# [Python-ideas] NAN handling in the statistics module

David Mertz mertz at gnosis.cx
Wed Jan 9 00:49:46 EST 2019

```On Tue, Jan 8, 2019 at 11:57 PM Tim Peters <tim.peters at gmail.com> wrote:

> I'd like to see internal consistency across the central-tendency
> statistics in the presence of NaNs.  What happens now:
>

I think consistent NaN-poisoning would be excellent behavior.  It will
always make sense for median (and its variants).

>>> statistics.mode([2, 2, nan, nan, nan])
> nan
> >>> statistics.mode([2, 2, inf - inf, inf - inf, inf - inf])
> 2
>

But in the mode case, I'm not sure we should ALWAYS treat a NaN as
poisoning the result.  If NaN means "missing value" then sometimes it could
change things, and we shouldn't guess.  But what if it cannot?

>>> statistics.mode([9, 9, 9, 9, nan1, nan2, nan3])

No matter what missing value we take those nans to maybe-possibly
represent, 9 is still the most common element.  This is only true when the
most common thing occurs at least as often as the 2nd most common thing
PLUS the number of all NaNs.  But in that case, 9 really is the mode.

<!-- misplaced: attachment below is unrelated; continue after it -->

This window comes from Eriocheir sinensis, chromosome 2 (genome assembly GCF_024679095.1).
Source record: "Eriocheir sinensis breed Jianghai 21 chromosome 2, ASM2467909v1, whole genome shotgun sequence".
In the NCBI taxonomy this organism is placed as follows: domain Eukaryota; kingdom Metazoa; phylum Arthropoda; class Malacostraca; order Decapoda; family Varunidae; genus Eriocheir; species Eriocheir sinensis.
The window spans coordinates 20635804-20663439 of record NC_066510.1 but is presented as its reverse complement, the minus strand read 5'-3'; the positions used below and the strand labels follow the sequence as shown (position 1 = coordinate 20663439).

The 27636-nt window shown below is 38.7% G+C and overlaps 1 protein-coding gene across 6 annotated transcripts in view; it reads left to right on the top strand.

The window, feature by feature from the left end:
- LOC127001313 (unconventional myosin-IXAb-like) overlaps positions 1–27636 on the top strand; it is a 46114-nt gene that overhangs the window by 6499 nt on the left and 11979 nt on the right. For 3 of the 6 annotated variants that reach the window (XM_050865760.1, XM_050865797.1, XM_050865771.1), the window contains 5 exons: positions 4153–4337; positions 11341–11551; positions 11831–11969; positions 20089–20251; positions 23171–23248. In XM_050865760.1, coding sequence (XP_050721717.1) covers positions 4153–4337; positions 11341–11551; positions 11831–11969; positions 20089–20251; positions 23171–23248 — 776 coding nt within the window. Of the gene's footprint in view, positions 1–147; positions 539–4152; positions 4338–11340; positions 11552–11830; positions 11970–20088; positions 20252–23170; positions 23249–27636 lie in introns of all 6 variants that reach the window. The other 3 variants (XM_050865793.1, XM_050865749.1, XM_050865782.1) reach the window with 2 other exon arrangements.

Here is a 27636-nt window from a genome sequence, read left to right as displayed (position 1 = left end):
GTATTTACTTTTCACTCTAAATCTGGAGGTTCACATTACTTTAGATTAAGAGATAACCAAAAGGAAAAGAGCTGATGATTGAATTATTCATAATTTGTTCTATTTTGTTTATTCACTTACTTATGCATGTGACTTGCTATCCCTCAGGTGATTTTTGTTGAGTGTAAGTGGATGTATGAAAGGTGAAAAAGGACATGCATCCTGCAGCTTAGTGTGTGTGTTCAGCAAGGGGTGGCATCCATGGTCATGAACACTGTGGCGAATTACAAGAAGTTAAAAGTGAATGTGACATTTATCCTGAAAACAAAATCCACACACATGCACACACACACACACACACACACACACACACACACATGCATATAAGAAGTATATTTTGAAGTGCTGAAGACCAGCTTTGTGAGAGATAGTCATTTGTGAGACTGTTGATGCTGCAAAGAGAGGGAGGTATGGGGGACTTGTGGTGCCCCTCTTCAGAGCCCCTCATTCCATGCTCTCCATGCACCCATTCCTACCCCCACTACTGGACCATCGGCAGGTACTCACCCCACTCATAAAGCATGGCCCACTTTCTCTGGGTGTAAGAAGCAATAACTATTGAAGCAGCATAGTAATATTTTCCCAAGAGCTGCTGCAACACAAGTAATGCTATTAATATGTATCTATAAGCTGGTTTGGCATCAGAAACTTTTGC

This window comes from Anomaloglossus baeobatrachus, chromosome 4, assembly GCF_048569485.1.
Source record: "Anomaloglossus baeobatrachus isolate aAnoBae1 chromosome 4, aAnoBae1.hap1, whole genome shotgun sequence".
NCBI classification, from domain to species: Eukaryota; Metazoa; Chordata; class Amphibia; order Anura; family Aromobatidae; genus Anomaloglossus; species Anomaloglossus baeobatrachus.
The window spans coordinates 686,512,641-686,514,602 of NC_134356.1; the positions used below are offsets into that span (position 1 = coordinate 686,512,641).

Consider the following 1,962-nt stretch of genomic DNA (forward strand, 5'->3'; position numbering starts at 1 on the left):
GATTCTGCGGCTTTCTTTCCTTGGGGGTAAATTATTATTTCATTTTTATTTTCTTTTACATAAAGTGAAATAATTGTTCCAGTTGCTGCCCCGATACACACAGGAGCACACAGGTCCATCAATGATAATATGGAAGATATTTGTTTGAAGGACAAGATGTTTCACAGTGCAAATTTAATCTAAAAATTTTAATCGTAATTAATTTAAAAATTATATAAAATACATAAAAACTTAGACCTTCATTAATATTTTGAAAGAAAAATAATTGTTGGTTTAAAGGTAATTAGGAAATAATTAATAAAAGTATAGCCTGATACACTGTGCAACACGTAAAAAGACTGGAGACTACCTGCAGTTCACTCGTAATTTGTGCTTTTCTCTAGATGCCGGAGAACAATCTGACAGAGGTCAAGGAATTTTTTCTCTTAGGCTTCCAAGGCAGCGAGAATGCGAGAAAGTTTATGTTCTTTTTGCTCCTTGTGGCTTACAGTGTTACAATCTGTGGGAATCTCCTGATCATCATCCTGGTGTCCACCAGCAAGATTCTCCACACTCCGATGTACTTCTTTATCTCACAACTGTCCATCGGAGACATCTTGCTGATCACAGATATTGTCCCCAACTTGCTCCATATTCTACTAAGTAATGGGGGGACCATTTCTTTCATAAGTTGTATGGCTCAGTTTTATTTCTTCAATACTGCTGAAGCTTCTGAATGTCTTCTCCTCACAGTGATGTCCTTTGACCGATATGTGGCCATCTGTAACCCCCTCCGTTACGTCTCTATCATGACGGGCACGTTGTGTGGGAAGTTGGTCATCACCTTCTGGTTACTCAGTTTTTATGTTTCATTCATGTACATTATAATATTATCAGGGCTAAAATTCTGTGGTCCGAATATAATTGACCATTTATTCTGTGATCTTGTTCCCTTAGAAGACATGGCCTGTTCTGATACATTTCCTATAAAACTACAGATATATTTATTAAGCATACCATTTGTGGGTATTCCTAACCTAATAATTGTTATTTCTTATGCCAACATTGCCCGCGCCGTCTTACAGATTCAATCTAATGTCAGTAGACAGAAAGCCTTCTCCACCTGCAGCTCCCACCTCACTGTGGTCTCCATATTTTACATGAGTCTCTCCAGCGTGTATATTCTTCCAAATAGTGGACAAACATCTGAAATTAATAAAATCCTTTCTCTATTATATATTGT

We have one example of non-poisoning NaN in basic operations:

>>> nan**0
1.0

So if the NaN "cannot possibly change the answer" then its reasonable to
produce a non-NaN answer IMO.  Except we don't really get that with 0**nan
or 0*nan already... so a NaN-poisoning mode wouldn't actually offend my
sensibilities that much. :-).

I guess you could argue that NaN "could be inf".  In that case 0*nan being
nan makes sense.  But this still feels hard to slightly odd:

>>> 0**inf
0.0
>>> 0**nan
nan

I guess it's supported by:

>>> 0**-1
ZeroDivisionError: 0.0 cannot be raised to a negative power

A *missing value* could be a negative one.
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